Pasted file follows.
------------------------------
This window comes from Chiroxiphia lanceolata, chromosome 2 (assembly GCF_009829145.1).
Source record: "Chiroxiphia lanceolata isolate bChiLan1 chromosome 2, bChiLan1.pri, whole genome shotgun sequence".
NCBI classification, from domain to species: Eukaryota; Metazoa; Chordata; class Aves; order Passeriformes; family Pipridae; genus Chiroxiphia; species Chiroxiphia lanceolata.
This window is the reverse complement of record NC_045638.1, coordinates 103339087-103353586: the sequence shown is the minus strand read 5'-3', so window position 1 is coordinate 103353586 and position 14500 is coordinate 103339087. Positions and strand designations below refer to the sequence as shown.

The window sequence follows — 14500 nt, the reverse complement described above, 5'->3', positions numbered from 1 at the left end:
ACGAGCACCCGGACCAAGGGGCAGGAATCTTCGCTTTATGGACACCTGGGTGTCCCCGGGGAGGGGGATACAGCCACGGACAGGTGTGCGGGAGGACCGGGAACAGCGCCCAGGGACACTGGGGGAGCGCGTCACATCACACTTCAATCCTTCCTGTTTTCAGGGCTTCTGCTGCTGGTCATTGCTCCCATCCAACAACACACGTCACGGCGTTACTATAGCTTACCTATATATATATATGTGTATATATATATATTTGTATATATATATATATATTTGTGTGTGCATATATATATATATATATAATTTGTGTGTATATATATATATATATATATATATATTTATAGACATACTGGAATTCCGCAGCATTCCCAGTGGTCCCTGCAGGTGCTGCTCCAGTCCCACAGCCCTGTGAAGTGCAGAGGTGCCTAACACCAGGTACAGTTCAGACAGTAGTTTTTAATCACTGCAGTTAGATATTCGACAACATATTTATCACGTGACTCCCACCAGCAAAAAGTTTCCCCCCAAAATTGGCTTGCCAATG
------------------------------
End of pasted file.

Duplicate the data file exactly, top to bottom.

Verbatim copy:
This window comes from Chiroxiphia lanceolata, chromosome 2 (assembly GCF_009829145.1).
Source record: "Chiroxiphia lanceolata isolate bChiLan1 chromosome 2, bChiLan1.pri, whole genome shotgun sequence".
NCBI classification, from domain to species: Eukaryota; Metazoa; Chordata; class Aves; order Passeriformes; family Pipridae; genus Chiroxiphia; species Chiroxiphia lanceolata.
This window is the reverse complement of record NC_045638.1, coordinates 103339087-103353586: the sequence shown is the minus strand read 5'-3', so window position 1 is coordinate 103353586 and position 14500 is coordinate 103339087. Positions and strand designations below refer to the sequence as shown.

The window sequence follows — 14500 nt, the reverse complement described above, 5'->3', positions numbered from 1 at the left end:
ACGAGCACCCGGACCAAGGGGCAGGAATCTTCGCTTTATGGACACCTGGGTGTCCCCGGGGAGGGGGATACAGCCACGGACAGGTGTGCGGGAGGACCGGGAACAGCGCCCAGGGACACTGGGGGAGCGCGTCACATCACACTTCAATCCTTCCTGTTTTCAGGGCTTCTGCTGCTGGTCATTGCTCCCATCCAACAACACACGTCACGGCGTTACTATAGCTTACCTATATATATATATGTGTATATATATATATTTGTATATATATATATATATTTGTGTGTGCATATATATATATATATATAATTTGTGTGTATATATATATATATATATATATATATTTATAGACATACTGGAATTCCGCAGCATTCCCAGTGGTCCCTGCAGGTGCTGCTCCAGTCCCACAGCCCTGTGAAGTGCAGAGGTGCCTAACACCAGGTACAGTTCAGACAGTAGTTTTTAATCACTGCAGTTAGATATTCGACAACATATTTATCACGTGACTCCCACCAGCAAAAAGTTTCCCCCCAAAATTGGCTTGCCAATG